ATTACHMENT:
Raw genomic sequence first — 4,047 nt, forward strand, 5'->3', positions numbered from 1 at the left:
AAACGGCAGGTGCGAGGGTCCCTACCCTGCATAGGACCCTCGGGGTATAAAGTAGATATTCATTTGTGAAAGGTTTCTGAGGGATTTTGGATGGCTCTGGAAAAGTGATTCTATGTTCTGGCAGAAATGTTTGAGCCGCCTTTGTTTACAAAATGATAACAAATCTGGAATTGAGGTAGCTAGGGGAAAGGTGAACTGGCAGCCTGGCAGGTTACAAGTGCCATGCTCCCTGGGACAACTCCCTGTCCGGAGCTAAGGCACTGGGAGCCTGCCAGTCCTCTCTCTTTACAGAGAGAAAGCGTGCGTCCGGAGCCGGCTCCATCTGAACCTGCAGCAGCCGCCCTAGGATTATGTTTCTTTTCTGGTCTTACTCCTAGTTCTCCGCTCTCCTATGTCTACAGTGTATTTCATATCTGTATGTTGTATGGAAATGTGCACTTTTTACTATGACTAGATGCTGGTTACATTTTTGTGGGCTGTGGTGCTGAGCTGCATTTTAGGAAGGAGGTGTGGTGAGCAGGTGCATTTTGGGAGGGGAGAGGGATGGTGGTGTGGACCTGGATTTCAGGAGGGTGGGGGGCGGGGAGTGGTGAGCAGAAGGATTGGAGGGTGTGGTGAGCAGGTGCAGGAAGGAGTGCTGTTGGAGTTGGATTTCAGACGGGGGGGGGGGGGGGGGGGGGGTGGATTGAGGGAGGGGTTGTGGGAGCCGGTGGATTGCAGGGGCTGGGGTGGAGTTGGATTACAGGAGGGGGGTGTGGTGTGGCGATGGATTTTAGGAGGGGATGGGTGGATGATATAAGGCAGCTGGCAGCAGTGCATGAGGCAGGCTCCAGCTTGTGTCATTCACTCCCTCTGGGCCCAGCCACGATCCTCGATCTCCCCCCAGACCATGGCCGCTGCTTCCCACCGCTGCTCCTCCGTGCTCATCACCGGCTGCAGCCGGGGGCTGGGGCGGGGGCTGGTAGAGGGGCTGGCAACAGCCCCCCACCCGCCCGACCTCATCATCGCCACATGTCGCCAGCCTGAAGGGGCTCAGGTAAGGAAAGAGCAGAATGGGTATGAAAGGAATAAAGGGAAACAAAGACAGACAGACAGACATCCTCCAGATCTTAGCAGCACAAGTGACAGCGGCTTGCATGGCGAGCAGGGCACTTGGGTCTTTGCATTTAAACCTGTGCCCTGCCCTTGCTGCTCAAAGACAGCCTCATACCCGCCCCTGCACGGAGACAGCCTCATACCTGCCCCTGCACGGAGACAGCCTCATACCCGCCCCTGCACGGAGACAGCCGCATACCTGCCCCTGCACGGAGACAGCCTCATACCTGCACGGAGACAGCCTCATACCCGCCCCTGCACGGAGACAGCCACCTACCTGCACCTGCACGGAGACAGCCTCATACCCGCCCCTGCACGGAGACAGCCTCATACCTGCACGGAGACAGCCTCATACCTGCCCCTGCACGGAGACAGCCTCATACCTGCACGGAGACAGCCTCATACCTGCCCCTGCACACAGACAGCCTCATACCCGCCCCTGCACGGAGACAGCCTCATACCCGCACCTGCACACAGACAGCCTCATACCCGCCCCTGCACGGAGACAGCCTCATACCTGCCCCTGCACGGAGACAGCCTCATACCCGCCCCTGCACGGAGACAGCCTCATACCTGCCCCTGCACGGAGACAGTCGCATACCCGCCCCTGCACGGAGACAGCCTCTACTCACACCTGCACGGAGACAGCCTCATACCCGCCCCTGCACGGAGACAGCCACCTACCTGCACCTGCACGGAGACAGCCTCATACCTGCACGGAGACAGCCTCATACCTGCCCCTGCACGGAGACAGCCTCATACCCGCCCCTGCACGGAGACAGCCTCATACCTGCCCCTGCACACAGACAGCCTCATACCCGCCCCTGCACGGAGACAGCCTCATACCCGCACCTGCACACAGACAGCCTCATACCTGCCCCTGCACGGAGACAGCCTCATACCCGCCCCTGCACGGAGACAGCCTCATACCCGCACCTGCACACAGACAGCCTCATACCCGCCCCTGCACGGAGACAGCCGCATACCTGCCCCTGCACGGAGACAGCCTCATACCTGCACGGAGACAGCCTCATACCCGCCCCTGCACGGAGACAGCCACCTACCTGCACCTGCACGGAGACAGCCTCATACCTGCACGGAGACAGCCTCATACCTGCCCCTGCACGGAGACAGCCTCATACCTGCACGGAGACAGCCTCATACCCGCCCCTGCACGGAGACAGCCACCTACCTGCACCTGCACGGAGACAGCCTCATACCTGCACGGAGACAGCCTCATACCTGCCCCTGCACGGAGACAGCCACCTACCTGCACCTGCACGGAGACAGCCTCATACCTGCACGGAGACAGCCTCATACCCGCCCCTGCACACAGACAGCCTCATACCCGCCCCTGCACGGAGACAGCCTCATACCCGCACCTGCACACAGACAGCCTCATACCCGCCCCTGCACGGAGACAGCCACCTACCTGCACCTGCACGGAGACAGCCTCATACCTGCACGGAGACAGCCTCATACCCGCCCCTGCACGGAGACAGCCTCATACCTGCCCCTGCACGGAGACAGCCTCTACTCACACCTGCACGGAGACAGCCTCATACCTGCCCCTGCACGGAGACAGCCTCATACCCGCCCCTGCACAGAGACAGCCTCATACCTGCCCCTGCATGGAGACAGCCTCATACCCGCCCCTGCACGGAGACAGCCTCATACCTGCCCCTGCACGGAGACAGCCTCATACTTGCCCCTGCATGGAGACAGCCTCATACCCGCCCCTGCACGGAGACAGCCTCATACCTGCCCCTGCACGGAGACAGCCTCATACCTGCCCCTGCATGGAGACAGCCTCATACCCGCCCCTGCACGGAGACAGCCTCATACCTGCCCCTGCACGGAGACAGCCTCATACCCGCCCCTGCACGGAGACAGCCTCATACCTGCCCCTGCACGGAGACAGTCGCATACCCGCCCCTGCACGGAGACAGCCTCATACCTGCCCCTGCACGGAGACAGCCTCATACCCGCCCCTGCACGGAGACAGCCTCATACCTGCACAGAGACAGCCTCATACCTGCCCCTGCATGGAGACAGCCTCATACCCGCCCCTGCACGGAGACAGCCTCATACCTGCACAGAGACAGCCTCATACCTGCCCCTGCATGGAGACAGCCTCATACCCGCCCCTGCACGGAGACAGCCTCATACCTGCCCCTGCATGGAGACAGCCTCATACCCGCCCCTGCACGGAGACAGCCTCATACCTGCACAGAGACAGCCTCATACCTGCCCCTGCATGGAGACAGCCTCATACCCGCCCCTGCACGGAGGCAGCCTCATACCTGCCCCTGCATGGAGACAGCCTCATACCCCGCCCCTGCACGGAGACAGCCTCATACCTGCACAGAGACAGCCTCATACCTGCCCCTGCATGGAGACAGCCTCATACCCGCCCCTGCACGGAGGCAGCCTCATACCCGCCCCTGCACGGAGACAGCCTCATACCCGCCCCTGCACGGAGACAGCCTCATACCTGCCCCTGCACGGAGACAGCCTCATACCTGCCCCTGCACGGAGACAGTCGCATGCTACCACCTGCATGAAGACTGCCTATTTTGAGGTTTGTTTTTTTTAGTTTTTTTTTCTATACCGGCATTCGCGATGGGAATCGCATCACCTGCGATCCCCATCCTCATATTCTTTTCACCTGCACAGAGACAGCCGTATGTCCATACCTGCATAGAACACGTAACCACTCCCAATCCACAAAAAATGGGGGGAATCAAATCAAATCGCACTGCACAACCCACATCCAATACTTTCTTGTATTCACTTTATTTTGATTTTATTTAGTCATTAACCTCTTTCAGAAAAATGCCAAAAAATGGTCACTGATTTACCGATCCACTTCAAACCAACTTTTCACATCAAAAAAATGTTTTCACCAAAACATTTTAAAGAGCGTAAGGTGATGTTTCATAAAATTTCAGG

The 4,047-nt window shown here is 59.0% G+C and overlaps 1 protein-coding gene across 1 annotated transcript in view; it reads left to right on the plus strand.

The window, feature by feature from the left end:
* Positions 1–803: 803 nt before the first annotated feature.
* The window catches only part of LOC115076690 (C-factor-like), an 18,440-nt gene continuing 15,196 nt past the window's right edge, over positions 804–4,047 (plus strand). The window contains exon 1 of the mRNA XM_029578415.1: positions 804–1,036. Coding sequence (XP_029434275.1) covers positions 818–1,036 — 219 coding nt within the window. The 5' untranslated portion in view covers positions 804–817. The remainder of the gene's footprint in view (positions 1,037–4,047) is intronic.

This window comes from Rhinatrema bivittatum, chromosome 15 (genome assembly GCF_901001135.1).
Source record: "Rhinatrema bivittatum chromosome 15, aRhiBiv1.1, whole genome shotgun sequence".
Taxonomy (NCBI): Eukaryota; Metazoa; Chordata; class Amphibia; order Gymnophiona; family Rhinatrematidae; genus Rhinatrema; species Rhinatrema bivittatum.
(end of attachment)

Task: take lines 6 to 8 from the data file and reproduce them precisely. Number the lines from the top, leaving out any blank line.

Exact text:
* The window catches only part of LOC115076690 (C-factor-like), an 18,440-nt gene continuing 15,196 nt past the window's right edge, over positions 804–4,047 (plus strand). The window contains exon 1 of the mRNA XM_029578415.1: positions 804–1,036. Coding sequence (XP_029434275.1) covers positions 818–1,036 — 219 coding nt within the window. The 5' untranslated portion in view covers positions 804–817. The remainder of the gene's footprint in view (positions 1,037–4,047) is intronic.

This window comes from Rhinatrema bivittatum, chromosome 15 (genome assembly GCF_901001135.1).
Source record: "Rhinatrema bivittatum chromosome 15, aRhiBiv1.1, whole genome shotgun sequence".